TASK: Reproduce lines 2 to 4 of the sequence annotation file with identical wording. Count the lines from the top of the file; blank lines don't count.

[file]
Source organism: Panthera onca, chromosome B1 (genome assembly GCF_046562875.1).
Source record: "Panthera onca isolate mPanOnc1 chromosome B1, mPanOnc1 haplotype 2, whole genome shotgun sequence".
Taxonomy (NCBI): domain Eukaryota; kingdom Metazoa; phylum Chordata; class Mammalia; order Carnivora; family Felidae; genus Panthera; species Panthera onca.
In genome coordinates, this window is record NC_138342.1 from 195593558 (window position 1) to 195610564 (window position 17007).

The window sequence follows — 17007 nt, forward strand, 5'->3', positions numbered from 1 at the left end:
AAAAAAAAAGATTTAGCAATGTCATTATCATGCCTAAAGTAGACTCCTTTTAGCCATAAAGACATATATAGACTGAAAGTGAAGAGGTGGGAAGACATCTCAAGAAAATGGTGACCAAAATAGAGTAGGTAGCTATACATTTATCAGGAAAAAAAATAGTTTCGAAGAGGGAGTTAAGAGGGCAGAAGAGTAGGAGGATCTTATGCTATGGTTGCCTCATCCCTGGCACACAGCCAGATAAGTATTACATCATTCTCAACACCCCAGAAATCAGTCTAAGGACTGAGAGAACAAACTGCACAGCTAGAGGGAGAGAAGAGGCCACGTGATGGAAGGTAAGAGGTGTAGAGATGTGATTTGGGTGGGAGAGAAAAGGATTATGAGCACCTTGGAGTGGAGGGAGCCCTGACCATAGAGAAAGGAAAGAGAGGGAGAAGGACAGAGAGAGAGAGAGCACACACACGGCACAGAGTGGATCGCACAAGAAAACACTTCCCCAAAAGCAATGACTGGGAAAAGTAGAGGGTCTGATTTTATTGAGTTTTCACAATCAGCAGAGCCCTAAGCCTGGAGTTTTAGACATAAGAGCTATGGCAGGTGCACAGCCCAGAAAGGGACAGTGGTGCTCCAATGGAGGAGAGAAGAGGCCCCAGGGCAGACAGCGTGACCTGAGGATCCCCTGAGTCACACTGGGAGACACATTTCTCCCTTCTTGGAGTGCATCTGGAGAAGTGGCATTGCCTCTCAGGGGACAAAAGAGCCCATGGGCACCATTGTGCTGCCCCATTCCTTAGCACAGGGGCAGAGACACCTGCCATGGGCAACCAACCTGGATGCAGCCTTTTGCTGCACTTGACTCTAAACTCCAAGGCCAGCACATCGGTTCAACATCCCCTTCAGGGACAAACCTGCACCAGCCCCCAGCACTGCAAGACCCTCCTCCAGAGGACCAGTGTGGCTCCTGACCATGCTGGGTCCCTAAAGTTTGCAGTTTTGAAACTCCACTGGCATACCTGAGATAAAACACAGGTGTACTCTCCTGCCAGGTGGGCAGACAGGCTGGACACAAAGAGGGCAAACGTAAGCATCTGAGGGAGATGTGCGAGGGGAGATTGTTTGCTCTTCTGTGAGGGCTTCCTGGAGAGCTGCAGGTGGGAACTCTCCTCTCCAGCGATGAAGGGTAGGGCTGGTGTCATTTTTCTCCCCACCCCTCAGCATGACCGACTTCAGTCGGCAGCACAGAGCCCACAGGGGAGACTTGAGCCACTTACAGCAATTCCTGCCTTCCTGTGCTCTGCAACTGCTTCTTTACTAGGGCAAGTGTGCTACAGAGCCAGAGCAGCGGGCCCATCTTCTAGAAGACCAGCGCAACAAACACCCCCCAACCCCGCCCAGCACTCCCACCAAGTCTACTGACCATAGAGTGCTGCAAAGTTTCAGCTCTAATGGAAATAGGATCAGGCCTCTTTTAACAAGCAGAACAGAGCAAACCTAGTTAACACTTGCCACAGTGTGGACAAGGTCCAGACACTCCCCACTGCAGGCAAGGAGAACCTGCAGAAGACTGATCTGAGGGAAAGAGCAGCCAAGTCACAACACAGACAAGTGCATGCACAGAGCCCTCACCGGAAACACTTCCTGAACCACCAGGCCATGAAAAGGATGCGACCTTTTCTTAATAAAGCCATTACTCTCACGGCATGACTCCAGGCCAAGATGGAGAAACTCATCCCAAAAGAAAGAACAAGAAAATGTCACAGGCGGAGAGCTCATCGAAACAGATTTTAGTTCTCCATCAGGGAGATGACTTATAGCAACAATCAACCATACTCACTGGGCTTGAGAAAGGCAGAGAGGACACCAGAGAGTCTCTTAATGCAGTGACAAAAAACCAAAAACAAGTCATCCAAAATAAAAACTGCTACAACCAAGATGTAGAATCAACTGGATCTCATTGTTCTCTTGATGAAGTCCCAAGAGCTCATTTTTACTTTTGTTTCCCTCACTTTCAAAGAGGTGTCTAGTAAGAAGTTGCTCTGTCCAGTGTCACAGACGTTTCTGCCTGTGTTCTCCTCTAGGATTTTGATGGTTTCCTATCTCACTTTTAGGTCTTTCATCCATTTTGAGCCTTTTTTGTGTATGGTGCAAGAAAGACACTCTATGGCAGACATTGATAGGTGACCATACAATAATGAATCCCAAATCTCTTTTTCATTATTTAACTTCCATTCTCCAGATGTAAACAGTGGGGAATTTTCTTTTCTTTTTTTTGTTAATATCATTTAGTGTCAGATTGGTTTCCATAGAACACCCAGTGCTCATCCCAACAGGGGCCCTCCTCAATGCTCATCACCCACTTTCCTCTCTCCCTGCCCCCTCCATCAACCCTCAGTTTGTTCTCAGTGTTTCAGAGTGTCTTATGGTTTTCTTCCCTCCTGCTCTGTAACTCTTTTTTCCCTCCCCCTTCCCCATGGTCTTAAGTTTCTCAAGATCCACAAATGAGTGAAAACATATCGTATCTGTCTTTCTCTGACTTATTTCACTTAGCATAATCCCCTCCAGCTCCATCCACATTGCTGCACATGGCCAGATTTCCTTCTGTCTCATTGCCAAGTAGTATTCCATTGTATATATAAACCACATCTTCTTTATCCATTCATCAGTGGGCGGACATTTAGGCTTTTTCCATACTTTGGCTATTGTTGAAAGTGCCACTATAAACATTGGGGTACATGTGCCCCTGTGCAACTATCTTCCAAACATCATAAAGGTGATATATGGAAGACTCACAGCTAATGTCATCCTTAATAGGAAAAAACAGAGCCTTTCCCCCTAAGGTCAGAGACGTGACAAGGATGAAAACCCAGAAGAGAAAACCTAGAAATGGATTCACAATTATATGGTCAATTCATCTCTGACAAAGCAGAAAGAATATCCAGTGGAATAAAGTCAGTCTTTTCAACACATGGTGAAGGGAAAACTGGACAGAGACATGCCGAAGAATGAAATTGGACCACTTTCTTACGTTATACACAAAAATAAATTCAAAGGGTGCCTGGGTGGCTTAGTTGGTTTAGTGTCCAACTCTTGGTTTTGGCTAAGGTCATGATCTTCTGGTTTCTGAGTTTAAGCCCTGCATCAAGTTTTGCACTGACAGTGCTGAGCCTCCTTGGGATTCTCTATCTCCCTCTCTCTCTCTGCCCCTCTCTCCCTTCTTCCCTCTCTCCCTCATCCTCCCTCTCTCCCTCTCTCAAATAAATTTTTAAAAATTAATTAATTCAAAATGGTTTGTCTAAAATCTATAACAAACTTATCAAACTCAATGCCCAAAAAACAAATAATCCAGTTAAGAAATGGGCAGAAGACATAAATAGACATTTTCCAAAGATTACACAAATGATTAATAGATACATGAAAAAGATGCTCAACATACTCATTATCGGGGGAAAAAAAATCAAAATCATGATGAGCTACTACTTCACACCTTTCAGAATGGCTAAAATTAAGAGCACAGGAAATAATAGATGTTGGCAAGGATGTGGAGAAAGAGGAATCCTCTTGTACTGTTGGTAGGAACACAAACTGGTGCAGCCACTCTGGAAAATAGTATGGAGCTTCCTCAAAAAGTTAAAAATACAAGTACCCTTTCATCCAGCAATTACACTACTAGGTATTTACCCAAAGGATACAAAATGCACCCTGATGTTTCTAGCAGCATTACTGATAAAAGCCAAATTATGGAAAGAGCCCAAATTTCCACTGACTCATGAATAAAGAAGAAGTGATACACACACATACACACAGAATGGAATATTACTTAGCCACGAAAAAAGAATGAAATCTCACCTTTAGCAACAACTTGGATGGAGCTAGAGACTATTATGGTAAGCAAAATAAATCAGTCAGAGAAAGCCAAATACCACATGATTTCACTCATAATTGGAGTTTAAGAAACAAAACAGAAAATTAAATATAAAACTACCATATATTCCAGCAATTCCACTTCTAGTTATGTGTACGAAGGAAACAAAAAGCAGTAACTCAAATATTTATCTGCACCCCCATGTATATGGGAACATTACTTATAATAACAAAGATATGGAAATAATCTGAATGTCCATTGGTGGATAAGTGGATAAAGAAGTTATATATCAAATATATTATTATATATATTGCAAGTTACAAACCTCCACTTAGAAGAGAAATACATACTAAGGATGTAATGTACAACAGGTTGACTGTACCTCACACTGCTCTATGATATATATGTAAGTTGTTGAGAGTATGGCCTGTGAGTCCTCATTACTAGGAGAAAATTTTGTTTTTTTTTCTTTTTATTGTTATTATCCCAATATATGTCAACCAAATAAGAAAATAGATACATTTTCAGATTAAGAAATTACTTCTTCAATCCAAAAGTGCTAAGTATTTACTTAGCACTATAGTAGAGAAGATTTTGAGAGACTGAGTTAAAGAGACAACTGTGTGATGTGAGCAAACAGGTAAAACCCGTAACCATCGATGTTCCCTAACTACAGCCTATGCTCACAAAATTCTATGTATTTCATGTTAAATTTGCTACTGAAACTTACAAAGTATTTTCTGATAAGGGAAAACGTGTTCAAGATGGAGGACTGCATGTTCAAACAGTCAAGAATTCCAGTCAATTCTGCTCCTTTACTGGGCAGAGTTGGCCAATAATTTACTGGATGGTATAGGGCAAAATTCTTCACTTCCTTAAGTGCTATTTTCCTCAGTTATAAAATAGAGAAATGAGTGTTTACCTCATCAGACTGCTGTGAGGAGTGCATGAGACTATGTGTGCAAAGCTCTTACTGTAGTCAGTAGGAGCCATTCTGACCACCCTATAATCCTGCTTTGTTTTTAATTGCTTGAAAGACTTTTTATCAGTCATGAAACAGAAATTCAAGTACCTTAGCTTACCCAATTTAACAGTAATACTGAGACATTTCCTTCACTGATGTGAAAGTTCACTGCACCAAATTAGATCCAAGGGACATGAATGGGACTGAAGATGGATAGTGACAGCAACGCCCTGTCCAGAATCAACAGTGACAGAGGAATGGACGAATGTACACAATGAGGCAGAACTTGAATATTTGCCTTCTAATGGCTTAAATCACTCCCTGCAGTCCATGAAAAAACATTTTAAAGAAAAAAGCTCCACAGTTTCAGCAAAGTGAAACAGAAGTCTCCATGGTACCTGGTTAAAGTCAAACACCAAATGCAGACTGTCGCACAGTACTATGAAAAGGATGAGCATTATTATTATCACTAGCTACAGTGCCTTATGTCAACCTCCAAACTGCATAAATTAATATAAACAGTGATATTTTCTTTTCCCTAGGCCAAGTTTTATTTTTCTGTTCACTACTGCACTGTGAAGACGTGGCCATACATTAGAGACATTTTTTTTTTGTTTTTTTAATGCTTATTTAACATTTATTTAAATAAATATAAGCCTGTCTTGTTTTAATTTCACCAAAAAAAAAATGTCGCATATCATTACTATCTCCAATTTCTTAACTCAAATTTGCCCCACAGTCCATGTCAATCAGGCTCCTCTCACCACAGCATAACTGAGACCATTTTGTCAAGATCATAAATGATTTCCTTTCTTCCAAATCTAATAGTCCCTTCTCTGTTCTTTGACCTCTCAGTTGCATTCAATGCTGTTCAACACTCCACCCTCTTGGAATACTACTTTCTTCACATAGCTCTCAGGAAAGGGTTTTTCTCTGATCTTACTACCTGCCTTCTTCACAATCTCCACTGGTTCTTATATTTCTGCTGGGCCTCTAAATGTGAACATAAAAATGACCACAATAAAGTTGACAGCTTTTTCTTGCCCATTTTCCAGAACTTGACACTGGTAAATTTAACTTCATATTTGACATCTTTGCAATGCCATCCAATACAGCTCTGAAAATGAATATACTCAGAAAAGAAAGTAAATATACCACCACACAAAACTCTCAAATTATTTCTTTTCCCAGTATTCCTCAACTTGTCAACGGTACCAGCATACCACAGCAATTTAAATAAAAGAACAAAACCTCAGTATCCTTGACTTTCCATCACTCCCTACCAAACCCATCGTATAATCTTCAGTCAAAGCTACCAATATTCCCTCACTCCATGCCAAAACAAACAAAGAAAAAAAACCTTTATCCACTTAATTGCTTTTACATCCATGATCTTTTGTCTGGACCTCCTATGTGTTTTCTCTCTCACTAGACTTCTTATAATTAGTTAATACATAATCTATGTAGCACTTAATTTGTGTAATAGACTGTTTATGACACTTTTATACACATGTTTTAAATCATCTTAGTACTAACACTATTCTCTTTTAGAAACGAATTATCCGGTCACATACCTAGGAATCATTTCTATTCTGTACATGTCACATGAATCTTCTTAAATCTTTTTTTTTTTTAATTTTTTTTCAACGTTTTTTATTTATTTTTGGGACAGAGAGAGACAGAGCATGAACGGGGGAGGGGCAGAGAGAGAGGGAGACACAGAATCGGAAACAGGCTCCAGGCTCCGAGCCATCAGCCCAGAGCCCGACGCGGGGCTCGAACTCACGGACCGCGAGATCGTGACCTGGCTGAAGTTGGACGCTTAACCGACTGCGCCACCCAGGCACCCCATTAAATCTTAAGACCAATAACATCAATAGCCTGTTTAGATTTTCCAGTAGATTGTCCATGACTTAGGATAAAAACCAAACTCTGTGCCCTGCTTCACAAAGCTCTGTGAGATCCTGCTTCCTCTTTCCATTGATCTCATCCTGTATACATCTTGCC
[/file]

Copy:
Source record: "Panthera onca isolate mPanOnc1 chromosome B1, mPanOnc1 haplotype 2, whole genome shotgun sequence".
Taxonomy (NCBI): domain Eukaryota; kingdom Metazoa; phylum Chordata; class Mammalia; order Carnivora; family Felidae; genus Panthera; species Panthera onca.
In genome coordinates, this window is record NC_138342.1 from 195593558 (window position 1) to 195610564 (window position 17007).